Suppose I have a charge moving back and forth above an infinite, grounded, conducting plane. Can I calculate the total radiated power by using image charges? That is, are the scalar and vector potentials the same in the upper-half space for all time for both the image charge "picture" and the standard picture?

• No, the method of images is explicitly an electrostatic method. The reason is it relies on a uniqueness theorem for static electric fields with a given boundary condition, so that the actual distribution of charges can be replaced by a set of image charges that gaurantee the boundary condition. Sep 11, 2013 at 5:58
• In the non-static case this fails because the electric field is no longer determined by the boundary conditions alone: a wavepacket of EM radiation could be hiding out far away from the origin (without breaking $E,B\to 0$ as $r\to\infty$) and come in later (maybe an hour from now, maybe next year) and spoil your solution. It would be interesting to see in a detailed answer an example of how the method of images fails (or stops failing rather) in the limit of low frequencies... Sep 11, 2013 at 5:59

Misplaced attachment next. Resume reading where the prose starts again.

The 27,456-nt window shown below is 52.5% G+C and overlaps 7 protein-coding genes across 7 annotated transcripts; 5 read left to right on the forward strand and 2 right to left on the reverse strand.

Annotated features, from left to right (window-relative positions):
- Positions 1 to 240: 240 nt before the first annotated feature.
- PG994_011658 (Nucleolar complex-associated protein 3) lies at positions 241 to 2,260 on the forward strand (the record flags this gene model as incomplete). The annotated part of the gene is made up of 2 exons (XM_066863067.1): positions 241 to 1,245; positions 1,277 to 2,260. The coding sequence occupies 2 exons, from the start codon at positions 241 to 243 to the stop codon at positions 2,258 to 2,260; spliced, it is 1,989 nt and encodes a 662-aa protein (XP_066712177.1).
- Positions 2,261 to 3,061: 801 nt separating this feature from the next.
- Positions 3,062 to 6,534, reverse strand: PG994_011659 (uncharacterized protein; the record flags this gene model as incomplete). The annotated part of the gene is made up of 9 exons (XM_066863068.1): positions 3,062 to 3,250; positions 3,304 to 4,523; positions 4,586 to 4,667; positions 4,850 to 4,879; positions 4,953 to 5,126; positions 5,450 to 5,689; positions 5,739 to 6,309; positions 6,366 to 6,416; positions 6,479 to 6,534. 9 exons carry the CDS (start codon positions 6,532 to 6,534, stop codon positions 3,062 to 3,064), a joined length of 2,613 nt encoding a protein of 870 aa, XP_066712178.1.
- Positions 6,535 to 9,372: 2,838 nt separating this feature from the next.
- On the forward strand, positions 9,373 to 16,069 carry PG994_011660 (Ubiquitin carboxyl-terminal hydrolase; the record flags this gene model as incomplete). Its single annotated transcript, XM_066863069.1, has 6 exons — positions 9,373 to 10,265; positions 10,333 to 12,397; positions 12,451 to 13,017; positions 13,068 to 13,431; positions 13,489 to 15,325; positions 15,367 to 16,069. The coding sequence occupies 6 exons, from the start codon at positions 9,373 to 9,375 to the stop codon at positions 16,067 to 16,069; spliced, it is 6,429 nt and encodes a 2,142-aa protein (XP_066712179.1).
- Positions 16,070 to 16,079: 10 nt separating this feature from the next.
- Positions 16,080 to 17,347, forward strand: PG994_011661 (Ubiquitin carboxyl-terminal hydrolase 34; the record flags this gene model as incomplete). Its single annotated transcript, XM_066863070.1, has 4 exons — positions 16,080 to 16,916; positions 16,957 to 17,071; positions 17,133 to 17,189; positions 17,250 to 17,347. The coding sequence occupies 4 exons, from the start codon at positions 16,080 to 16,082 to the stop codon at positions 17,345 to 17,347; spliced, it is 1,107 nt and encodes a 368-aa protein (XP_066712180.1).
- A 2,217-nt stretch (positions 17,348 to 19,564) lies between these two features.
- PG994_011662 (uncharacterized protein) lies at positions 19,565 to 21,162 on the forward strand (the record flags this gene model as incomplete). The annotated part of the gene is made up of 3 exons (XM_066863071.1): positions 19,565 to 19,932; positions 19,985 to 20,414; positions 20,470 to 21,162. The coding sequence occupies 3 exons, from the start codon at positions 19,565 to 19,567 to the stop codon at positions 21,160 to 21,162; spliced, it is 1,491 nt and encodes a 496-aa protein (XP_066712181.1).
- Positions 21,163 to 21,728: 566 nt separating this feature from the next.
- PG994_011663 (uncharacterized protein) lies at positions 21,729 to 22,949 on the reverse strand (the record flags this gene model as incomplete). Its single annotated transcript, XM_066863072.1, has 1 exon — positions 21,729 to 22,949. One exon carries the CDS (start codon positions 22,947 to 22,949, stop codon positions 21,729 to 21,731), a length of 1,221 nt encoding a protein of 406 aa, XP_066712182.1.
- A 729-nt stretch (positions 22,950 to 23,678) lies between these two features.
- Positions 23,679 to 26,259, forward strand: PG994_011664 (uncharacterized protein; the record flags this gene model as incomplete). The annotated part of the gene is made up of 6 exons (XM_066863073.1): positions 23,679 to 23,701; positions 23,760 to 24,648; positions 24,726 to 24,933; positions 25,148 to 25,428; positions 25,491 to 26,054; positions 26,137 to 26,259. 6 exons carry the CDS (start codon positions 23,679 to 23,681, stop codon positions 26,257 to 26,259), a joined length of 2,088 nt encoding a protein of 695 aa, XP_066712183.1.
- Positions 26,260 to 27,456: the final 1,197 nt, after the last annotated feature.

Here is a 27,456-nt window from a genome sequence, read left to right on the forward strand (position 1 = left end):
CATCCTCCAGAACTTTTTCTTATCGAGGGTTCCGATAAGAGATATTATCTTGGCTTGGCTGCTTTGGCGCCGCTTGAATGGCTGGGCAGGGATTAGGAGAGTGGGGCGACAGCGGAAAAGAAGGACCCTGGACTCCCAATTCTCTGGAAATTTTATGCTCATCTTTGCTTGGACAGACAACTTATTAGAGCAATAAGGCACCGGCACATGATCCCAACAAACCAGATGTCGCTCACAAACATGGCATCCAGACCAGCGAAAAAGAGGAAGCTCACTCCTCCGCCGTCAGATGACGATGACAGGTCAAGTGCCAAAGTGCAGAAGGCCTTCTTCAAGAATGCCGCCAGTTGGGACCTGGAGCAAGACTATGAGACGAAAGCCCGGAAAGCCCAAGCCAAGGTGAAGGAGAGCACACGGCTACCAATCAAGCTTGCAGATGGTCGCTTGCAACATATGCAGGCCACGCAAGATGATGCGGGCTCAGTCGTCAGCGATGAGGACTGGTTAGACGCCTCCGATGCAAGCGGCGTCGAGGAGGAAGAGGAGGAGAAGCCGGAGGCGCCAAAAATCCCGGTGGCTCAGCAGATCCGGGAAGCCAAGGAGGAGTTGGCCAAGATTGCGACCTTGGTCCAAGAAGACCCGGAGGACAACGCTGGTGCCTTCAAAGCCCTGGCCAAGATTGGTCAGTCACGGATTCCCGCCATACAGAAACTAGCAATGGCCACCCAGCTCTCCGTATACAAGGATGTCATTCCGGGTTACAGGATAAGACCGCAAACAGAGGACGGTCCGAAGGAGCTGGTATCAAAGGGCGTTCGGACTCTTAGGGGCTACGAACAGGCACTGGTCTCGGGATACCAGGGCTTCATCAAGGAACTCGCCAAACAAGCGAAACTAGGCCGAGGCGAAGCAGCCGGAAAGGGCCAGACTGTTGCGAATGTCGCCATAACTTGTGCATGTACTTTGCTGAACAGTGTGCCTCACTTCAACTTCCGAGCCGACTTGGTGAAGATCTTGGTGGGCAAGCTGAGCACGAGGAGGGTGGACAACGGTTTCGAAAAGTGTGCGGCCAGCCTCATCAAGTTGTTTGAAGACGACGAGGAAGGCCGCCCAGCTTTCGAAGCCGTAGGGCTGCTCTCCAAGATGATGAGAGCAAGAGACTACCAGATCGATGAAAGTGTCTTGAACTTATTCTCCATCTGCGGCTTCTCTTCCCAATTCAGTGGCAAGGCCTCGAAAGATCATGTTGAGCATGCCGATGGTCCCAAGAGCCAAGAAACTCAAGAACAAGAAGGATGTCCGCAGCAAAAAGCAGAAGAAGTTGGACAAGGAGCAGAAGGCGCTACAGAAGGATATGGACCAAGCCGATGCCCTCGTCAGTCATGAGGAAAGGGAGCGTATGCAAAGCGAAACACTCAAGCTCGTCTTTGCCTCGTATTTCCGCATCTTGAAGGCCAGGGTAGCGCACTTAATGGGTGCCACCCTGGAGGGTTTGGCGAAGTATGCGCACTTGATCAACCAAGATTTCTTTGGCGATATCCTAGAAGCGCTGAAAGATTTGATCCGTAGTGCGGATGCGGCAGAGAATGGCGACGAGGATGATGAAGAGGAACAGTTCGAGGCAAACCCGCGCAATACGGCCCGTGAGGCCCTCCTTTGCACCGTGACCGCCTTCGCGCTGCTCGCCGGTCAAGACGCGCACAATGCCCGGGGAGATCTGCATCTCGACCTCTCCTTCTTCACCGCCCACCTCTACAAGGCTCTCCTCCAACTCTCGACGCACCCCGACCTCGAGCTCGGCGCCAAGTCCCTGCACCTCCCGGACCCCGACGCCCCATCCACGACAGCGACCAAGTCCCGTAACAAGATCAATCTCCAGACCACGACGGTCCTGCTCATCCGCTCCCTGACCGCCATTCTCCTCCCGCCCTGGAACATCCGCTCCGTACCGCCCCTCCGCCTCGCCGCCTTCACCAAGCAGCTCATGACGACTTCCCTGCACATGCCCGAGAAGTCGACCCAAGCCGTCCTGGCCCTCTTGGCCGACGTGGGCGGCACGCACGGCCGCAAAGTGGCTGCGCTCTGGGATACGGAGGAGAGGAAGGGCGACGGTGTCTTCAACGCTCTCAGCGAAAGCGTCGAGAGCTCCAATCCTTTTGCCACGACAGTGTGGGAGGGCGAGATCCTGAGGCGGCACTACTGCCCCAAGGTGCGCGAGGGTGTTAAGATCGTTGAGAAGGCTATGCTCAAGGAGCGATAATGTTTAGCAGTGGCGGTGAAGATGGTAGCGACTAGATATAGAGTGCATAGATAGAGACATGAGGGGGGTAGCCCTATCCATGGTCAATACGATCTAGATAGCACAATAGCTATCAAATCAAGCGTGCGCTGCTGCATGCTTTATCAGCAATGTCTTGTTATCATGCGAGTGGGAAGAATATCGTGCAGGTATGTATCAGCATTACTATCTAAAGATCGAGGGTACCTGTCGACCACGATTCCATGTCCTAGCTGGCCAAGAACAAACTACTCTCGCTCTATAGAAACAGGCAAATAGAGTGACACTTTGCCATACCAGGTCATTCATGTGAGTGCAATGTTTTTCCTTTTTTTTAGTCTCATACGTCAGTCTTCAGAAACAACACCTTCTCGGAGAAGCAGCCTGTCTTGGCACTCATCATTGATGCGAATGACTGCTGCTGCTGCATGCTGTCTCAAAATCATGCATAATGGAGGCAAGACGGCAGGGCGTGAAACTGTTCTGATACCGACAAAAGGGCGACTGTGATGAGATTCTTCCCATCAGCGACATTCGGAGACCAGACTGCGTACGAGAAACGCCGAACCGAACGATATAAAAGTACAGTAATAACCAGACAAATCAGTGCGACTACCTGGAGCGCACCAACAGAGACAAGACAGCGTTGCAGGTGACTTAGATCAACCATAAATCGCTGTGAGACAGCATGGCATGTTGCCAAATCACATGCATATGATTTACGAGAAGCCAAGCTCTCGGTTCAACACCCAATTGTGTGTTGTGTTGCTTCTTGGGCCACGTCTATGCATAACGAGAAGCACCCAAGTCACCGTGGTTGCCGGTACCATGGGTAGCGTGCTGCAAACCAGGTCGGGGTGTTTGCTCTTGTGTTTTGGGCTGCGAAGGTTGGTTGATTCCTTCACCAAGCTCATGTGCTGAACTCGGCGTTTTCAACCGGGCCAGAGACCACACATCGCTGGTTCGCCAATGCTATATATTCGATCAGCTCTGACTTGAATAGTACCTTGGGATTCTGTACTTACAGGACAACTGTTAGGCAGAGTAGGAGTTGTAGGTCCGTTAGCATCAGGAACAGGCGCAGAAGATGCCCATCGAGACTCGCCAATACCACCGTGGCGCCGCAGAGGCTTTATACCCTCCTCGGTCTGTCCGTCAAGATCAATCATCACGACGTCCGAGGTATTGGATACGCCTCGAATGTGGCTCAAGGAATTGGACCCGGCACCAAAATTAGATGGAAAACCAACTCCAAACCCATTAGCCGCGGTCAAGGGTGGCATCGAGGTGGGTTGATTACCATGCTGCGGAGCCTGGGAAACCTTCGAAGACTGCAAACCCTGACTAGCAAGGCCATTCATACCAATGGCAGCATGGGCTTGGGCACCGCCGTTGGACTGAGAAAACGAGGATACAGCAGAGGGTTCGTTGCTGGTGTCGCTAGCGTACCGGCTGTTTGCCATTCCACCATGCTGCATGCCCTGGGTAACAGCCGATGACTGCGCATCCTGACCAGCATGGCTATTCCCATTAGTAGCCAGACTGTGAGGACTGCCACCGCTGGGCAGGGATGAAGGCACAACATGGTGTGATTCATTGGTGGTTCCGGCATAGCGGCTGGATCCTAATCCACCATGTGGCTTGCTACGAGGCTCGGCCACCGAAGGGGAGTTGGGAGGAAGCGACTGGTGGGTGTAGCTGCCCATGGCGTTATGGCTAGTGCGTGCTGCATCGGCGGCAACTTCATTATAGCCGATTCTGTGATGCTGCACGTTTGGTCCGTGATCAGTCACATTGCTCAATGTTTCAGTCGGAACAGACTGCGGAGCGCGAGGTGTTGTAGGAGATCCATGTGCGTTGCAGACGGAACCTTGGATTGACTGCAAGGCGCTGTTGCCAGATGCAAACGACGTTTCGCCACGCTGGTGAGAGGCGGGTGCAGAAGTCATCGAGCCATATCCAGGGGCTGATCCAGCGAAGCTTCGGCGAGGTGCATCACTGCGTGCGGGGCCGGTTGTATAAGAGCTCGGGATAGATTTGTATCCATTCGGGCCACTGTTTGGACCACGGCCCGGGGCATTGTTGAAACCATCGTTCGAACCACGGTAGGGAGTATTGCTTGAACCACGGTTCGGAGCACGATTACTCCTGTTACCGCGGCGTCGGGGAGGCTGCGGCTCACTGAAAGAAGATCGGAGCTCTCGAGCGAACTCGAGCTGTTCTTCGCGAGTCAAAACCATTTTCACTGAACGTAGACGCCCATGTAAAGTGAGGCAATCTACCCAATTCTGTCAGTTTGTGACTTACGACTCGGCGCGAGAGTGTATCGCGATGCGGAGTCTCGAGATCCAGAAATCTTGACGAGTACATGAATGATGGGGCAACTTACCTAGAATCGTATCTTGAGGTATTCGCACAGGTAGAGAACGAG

• BTW, you still might get away with it in some specific examples like the one you mentioned, but it won't work as a general method. Sep 11, 2013 at 6:00